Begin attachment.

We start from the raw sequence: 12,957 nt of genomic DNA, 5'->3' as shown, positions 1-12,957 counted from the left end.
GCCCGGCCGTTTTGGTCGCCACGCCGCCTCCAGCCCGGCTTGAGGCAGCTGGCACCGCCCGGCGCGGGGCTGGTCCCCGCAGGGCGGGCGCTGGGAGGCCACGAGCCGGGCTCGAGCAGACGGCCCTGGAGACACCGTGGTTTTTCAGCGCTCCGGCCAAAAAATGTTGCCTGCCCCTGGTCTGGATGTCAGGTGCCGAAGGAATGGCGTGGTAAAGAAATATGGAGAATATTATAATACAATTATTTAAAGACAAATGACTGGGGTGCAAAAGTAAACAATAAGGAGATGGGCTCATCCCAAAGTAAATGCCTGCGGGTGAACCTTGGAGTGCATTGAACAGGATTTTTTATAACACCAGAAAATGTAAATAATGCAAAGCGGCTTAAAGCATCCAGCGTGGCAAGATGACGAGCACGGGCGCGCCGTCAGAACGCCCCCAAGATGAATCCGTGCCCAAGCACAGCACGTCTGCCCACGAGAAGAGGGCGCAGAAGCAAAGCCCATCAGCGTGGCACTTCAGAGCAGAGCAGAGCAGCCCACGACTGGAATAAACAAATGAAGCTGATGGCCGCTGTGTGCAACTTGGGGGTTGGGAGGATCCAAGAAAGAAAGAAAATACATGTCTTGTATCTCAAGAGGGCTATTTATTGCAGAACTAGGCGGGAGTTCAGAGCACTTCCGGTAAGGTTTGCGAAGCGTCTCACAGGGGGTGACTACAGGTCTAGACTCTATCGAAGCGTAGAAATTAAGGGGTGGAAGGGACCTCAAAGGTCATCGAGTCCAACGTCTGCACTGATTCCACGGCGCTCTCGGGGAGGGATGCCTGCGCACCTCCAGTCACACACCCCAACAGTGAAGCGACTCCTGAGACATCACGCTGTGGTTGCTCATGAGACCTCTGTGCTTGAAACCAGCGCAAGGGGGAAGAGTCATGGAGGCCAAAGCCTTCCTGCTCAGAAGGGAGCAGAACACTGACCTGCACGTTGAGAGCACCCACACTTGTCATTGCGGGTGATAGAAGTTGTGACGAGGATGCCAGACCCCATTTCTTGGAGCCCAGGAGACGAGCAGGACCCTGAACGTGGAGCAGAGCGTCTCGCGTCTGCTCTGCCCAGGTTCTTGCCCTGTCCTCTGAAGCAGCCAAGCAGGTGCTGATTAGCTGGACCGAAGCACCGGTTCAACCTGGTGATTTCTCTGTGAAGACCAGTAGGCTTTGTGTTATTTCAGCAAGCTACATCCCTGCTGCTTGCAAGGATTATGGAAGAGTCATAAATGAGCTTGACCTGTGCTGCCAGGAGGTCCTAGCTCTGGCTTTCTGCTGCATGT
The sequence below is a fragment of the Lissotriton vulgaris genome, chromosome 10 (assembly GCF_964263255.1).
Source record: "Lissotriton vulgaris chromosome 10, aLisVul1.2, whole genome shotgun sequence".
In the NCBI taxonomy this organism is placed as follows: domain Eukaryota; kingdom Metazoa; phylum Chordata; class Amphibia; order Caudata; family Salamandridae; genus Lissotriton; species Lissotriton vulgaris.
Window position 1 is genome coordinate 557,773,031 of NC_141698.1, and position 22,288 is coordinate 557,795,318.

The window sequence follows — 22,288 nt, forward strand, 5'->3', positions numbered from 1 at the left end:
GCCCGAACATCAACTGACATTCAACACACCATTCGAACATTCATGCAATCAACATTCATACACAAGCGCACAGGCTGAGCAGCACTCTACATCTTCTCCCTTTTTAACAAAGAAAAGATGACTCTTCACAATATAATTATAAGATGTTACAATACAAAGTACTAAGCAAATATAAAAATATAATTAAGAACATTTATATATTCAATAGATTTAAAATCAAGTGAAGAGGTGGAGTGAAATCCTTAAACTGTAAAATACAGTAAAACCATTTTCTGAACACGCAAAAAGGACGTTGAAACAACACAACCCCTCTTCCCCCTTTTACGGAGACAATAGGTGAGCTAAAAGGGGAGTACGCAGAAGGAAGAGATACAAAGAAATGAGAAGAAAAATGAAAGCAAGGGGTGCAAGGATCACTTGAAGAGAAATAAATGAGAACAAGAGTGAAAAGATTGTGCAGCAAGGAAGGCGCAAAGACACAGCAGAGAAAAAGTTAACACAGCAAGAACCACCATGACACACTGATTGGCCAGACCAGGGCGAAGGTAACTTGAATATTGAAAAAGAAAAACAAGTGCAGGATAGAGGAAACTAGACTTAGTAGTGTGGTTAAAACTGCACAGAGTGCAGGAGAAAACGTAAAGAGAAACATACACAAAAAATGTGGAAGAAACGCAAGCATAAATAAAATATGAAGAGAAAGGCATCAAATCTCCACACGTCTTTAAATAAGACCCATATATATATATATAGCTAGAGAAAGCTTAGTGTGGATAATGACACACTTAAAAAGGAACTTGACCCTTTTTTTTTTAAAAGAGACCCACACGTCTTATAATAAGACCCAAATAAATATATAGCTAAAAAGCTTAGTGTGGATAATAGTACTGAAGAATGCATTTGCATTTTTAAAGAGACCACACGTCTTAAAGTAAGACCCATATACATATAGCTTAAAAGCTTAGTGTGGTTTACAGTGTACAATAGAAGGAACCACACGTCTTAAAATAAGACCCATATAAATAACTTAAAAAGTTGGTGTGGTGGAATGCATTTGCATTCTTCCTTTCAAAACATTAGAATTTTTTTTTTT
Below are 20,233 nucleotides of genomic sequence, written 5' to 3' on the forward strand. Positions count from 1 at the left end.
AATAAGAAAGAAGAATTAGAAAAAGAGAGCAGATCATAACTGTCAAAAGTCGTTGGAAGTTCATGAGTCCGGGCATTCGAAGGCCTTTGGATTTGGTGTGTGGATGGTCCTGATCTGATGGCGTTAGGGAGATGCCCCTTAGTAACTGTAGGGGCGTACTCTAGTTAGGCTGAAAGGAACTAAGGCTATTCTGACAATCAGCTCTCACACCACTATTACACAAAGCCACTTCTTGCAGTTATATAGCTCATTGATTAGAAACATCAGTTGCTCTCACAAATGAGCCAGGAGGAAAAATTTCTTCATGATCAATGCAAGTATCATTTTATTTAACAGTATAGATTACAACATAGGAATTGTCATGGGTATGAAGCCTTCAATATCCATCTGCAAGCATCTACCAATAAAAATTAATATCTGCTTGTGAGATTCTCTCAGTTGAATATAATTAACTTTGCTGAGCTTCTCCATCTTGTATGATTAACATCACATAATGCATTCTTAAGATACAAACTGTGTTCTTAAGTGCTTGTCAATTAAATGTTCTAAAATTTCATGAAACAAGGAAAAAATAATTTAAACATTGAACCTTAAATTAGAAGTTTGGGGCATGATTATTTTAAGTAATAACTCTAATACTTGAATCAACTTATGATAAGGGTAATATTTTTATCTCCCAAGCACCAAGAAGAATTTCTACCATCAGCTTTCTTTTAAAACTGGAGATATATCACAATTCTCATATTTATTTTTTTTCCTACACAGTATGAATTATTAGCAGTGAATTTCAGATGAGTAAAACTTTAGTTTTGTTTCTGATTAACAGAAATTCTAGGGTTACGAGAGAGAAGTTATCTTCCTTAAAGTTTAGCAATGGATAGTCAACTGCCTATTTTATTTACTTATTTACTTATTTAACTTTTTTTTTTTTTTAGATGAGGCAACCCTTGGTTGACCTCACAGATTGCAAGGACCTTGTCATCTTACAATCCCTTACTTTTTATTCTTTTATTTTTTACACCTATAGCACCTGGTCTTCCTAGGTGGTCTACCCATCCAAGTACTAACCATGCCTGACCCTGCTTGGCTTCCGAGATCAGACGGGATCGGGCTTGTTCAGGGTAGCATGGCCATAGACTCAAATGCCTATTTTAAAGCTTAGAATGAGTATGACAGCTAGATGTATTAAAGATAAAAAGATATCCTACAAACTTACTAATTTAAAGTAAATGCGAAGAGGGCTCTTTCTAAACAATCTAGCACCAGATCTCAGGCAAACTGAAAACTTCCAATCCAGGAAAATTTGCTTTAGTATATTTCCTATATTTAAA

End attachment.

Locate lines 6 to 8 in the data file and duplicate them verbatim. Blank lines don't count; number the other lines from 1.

Window position 1 is genome coordinate 557,773,031 of NC_141698.1, and position 22,288 is coordinate 557,795,318.

The window sequence follows — 22,288 nt, forward strand, 5'->3', positions numbered from 1 at the left end:
GCCCGAACATCAACTGACATTCAACACACCATTCGAACATTCATGCAATCAACATTCATACACAAGCGCACAGGCTGAGCAGCACTCTACATCTTCTCCCTTTTTAACAAAGAAAAGATGACTCTTCACAATATAATTATAAGATGTTACAATACAAAGTACTAAGCAAATATAAAAATATAATTAAGAACATTTATATATTCAATAGATTTAAAATCAAGTGAAGAGGTGGAGTGAAATCCTTAAACTGTAAAATACAGTAAAACCATTTTCTGAACACGCAAAAAGGACGTTGAAACAACACAACCCCTCTTCCCCCTTTTACGGAGACAATAGGTGAGCTAAAAGGGGAGTACGCAGAAGGAAGAGATACAAAGAAATGAGAAGAAAAATGAAAGCAAGGGGTGCAAGGATCACTTGAAGAGAAATAAATGAGAACAAGAGTGAAAAGATTGTGCAGCAAGGAAGGCGCAAAGACACAGCAGAGAAAAAGTTAACACAGCAAGAACCACCATGACACACTGATTGGCCAGACCAGGGCGAAGGTAACTTGAATATTGAAAAAGAAAAACAAGTGCAGGATAGAGGAAACTAGACTTAGTAGTGTGGTTAAAACTGCACAGAGTGCAGGAGAAAACGTAAAGAGAAACATACACAAAAAATGTGGAAGAAACGCAAGCATAAATAAAATATGAAGAGAAAGGCATCAAATCTCCACACGTCTTTAAATAAGACCCATATATATATATATAGCTAGAGAAAGCTTAGTGTGGATAATGACACACTTAAAAAGGAACTTGACCCTTTTTTTTTTAAAAGAGACCCACACGTCTTATAATAAGACCCAAATAAATATATAGCTAAAAAGCTTAGTGTGGATAATAGTACTGAAGAATGCATTTGCATTTTTAAAGAGACCACACGTCTTAAAGTAAGACCCATATACATATAGCTTAAAAGCTTAGTGTGGTTTACAGTGTACAATAGAAGGAACCACACGTCTTAAAATAAGACCCATATAAATAACTTAAAAAGTTGGTGTGGTGGAATGCATTTGCATTCTTCCTTTCAAAACATTAGAATTTTTTTTTTT